M. E. Surratt. The fourth count char
ges that John Wilkes Booth, John Sur
ratt, David E. Harold, George A. Atz
erott, Lewis Payne and Mary E Surratt,
did conspire and confederatd together
to kill and murder Abraham Lincoln,
Abel Sherwood, son ofDanielt. Sher
wood, of Mansfield, was fatally injured
at Williamsport, recently. He was in
the employment of the railroad com
pany. In endeavoring to get upon a
flat car, he slipped and his legs were
run over. He died from the injuries a
few days after, tho' they were not ap
parently severe.—Elmira Gazette.
The Pension Fund of the United
States, which was less than a million
of dollars in 1862, is now over thirteen
millions, and there are now 125,000
mutilated young men in the nation de
riving support from this fund. The
entire expenses of government from
1824 to 1828, was. leas than our present
annual appropriation for Pensions. In
1880, when the war broke out, we had
only a few hundred old revolutionary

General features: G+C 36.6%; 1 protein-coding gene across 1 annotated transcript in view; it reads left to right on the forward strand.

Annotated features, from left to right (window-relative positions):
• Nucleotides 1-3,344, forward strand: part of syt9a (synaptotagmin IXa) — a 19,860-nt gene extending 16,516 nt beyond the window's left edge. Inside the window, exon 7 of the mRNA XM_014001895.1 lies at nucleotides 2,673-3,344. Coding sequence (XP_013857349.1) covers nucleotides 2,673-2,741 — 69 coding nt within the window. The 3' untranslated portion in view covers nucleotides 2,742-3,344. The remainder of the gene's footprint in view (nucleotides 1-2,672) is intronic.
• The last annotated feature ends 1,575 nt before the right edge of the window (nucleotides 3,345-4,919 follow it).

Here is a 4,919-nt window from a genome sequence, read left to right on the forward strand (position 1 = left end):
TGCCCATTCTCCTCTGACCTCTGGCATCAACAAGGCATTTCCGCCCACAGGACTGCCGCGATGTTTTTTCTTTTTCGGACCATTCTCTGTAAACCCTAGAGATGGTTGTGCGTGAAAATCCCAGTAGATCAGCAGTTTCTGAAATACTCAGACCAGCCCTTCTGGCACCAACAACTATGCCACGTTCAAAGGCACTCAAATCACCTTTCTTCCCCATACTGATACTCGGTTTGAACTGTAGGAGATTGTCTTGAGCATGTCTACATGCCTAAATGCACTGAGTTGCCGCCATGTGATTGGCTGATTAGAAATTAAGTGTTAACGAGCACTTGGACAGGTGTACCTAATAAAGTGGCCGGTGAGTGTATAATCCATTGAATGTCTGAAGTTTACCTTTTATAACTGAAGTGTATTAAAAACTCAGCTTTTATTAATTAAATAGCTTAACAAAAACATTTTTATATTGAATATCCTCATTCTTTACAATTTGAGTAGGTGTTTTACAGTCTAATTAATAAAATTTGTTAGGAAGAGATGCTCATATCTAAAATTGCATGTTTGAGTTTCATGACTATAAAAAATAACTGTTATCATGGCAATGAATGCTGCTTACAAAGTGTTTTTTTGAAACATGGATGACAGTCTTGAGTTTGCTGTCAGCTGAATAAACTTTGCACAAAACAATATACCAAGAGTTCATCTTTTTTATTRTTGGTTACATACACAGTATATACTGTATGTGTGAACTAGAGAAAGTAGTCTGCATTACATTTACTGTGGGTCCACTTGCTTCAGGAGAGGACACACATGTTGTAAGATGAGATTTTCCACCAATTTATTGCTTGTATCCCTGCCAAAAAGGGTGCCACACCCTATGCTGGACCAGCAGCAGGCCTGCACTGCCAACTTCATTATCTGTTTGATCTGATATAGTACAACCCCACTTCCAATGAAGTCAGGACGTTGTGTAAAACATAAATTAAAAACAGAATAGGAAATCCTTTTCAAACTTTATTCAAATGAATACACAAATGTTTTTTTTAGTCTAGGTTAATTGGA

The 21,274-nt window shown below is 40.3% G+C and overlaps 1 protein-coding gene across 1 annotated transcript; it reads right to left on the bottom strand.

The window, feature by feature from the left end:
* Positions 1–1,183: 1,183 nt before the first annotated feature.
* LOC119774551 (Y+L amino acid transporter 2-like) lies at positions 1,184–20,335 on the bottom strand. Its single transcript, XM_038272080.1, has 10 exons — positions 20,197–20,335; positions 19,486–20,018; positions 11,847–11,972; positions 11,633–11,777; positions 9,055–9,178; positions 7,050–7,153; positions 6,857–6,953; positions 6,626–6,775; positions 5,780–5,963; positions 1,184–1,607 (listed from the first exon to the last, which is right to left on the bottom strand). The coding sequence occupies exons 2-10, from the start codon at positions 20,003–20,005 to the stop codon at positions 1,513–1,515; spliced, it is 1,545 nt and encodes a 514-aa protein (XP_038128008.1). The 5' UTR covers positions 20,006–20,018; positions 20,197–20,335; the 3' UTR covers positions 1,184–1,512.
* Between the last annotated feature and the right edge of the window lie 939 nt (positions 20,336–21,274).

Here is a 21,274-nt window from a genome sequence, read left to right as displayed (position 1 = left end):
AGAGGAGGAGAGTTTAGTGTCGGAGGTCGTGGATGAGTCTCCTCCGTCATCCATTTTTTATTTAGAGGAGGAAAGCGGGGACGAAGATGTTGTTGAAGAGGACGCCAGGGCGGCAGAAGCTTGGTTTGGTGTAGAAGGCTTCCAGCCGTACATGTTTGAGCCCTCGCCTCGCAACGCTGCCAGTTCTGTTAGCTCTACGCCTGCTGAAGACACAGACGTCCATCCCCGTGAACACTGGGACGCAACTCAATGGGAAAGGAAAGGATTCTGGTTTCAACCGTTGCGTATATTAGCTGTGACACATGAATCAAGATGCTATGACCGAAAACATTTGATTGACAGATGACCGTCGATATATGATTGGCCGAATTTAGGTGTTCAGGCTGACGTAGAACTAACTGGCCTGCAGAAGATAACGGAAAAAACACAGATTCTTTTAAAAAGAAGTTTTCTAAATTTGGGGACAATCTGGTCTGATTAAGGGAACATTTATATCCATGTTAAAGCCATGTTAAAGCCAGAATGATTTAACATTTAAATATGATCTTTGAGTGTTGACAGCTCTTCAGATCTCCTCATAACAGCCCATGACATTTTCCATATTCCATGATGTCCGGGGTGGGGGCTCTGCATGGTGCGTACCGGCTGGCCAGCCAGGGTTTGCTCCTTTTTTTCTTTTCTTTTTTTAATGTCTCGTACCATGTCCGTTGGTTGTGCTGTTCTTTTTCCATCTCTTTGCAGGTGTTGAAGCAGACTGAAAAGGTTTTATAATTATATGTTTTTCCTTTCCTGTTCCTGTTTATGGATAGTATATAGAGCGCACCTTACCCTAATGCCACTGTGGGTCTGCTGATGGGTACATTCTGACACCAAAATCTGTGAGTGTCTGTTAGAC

soldiers, and five or six thousand of the
war of 1812 and 1847, on the govern
ment penSion list.
A call has been issued for the assem
bling of a State convention at Harris
burg, on Tuesday, the 28th inst., to de
vise measures to check the great and
growing evil of intemperance. The
call is signed by Governor Geary, Sec
retary F. Jordan, Speaker Hall, of the
Senate, and fifty-one other Senators and
Representatives, besides over one hun
dred others, including some of the most
distinguished citizens of the State. An
earnest and eloquent appeal is made to
the friends of temperance throughout
the State to be presented on the occasion.
iThe Tennessee Legislature desires
Senator Patterson the President's son
in-law, to resign. Visitors to the Sen